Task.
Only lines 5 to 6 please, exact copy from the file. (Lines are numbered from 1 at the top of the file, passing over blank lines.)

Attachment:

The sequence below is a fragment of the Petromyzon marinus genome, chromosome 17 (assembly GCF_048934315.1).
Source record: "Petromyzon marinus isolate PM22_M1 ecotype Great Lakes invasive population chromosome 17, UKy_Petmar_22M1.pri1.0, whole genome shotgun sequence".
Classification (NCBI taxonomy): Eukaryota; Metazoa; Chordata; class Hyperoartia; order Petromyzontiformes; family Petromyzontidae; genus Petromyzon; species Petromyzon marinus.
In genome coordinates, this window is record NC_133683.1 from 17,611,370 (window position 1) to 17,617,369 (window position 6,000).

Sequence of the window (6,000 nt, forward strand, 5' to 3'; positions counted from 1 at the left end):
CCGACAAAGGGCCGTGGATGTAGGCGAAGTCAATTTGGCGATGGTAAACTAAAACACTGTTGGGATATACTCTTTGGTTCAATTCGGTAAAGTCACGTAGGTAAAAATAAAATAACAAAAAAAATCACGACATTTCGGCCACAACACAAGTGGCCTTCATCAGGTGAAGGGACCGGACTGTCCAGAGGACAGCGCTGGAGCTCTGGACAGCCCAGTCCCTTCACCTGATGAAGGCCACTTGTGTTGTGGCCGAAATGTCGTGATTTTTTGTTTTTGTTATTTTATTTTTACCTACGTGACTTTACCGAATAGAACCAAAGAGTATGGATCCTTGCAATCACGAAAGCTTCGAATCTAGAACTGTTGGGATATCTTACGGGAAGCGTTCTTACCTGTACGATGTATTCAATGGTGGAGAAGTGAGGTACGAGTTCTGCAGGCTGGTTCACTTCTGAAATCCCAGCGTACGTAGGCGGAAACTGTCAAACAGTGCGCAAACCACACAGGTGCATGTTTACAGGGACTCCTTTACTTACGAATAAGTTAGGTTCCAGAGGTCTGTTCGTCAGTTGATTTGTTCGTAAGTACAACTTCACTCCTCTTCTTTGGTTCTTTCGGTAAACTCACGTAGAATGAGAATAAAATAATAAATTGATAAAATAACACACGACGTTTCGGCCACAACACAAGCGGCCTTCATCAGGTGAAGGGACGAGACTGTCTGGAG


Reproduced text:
Sequence of the window (6,000 nt, forward strand, 5' to 3'; positions counted from 1 at the left end):
CCGACAAAGGGCCGTGGATGTAGGCGAAGTCAATTTGGCGATGGTAAACTAAAACACTGTTGGGATATACTCTTTGGTTCAATTCGGTAAAGTCACGTAGGTAAAAATAAAATAACAAAAAAAATCACGACATTTCGGCCACAACACAAGTGGCCTTCATCAGGTGAAGGGACCGGACTGTCCAGAGGACAGCGCTGGAGCTCTGGACAGCCCAGTCCCTTCACCTGATGAAGGCCACTTGTGTTGTGGCCGAAATGTCGTGATTTTTTGTTTTTGTTATTTTATTTTTACCTACGTGACTTTACCGAATAGAACCAAAGAGTATGGATCCTTGCAATCACGAAAGCTTCGAATCTAGAACTGTTGGGATATCTTACGGGAAGCGTTCTTACCTGTACGATGTATTCAATGGTGGAGAAGTGAGGTACGAGTTCTGCAGGCTGGTTCACTTCTGAAATCCCAGCGTACGTAGGCGGAAACTGTCAAACAGTGCGCAAACCACACAGGTGCATGTTTACAGGGACTCCTTTACTTACGAATAAGTTAGGTTCCAGAGGTCTGTTCGTCAGTTGATTTGTTCGTAAGTACAACTTCACTCCTCTTCTTTGGTTCTTTCGGTAAACTCACGTAGAATGAGAATAAAATAATAAATTGATAAAATAACACACGACGTTTCGGCCACAACACAAGCGGCCTTCATCAGGTGAAGGGACGAGACTGTCTGGAG